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Seo, Yongwon
Advanced Clean Energy Lab (ACE Lab)
Research Interests
  • Gas Hydrate, Greenhouse Gas, Clean Energy

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Structure identification and dissociation enthalpy measurements of the CO2+N2 hydrates for their application to CO2 capture and storage

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Title
Structure identification and dissociation enthalpy measurements of the CO2+N2 hydrates for their application to CO2 capture and storage
Author
Lee, YohanLee, SeungminLee, JaehyoungSeo, Yongwon
Keywords
Differential scanning calorimeters; Dissociation enthalpies; Microscopic analysis; Operation conditions; Powder X ray diffraction; Stability condition; Structural transitions; Structure identification
Issue Date
201406
Publisher
ELSEVIER SCIENCE SA
Citation
CHEMICAL ENGINEERING JOURNAL, v.246, no., pp.20 - 26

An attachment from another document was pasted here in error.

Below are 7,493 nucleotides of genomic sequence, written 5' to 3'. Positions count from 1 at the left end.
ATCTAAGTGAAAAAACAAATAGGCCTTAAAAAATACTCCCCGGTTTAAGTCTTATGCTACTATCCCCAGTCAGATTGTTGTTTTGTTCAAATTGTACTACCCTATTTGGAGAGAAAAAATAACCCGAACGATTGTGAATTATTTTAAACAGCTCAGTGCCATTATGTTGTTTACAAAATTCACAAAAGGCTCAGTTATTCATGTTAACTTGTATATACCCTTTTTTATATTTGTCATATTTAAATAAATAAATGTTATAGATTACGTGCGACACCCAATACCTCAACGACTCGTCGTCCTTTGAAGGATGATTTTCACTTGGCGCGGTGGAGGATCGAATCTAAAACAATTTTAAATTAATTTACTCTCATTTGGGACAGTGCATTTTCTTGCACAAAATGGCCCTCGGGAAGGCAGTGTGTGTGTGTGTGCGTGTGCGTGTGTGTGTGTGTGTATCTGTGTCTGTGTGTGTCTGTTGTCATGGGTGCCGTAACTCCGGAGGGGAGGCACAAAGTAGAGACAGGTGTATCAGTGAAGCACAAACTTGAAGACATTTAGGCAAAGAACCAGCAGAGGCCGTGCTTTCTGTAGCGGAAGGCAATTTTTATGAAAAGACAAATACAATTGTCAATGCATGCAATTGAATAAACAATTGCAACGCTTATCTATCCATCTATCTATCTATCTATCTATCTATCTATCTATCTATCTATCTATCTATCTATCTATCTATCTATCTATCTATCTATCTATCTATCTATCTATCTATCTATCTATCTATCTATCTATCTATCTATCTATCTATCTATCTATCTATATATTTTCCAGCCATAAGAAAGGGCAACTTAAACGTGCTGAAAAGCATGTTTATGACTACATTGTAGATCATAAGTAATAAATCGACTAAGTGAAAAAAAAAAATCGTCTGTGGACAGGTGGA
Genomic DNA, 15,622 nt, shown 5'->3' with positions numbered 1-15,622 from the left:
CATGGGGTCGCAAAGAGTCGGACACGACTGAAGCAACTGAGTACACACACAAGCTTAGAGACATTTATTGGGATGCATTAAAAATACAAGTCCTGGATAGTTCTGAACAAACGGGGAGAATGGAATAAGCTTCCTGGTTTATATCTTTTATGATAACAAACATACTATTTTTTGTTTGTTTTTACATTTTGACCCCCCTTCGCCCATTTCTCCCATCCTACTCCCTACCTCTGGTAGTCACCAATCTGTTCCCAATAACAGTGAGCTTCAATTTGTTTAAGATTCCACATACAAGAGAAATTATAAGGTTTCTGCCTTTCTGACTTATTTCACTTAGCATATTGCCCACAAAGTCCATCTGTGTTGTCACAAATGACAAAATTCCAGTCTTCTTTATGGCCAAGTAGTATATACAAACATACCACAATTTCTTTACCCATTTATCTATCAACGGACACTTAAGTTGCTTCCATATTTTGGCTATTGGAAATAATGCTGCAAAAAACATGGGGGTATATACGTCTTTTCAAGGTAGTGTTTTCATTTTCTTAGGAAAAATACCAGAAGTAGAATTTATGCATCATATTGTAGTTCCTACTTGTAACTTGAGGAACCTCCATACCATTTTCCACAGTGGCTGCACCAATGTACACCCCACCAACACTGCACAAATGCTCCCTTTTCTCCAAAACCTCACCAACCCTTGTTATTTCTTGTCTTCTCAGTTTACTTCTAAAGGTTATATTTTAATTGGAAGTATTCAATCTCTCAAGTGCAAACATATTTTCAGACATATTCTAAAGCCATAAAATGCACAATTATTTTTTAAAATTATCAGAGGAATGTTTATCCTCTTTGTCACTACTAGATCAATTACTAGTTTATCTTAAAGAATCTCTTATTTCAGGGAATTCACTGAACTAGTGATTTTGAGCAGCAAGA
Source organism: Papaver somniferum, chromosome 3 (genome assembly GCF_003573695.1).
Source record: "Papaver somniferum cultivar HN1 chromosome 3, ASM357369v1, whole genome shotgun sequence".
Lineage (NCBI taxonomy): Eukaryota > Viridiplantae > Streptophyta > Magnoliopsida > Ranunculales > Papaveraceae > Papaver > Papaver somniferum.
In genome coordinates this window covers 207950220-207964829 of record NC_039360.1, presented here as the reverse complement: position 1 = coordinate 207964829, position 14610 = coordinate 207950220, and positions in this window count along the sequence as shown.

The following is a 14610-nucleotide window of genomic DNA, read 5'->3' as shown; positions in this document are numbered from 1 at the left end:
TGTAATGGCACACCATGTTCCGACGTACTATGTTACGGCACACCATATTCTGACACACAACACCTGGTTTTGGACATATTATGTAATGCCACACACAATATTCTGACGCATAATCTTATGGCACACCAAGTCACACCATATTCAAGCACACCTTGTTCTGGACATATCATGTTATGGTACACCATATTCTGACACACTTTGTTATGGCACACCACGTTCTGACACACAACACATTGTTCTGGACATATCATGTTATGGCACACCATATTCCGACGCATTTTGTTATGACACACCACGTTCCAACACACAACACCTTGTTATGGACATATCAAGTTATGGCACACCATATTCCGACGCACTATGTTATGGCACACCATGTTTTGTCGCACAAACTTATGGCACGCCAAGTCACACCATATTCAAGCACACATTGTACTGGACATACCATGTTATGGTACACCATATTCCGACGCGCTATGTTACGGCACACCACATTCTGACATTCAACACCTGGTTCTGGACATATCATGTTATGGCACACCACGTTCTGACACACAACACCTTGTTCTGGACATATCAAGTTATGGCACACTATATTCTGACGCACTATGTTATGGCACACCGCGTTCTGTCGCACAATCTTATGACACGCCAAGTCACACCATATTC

Abstract
In this study, the mixed gas hydrates formed from the flue gas mixtures of CO2+N2 have been investigated with a primary focus on the structure identification and the dissociation enthalpy measurements. The stability conditions of the CO2+N2 gas hydrates are determined using an isochoric (PVT) method and a differential scanning calorimeter (DSC). It is found from the comparison of the hydrate phase equilibrium data measured using two methods that the DSC can be effectively used as an alternative method for measuring the stability conditions of the CO2+N2 gas hydrates. The microscopic analyses, such as powder X-ray diffraction and Raman spectroscopy, demonstrated that the gas mixtures of CO2+N2 form a structure I hydrate and that the structural transition does not occur in the range of the flue gas composition. To reveal the dissociation behavior of the mixed gas hydrates, the dissociation enthalpies of the CO2+N2 gas hydrates have been measured using a micro-differential scanning calorimeter (μ-DSC). The dissociation heats of the CO2+N2 gas hydrates increased with an increase of the CO2 composition in the hydrate phase. The experimental results obtained in this study provide the thermodynamic and physical background required to estimate the heat liberated or absorbed during hydrate formation and dissociation and to predict the operation conditions for the gas hydrate-based CO2 capture and storage process.
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DOI
http://dx.doi.org/10.1016/j.cej.2014.02.045
ISSN
1385-8947
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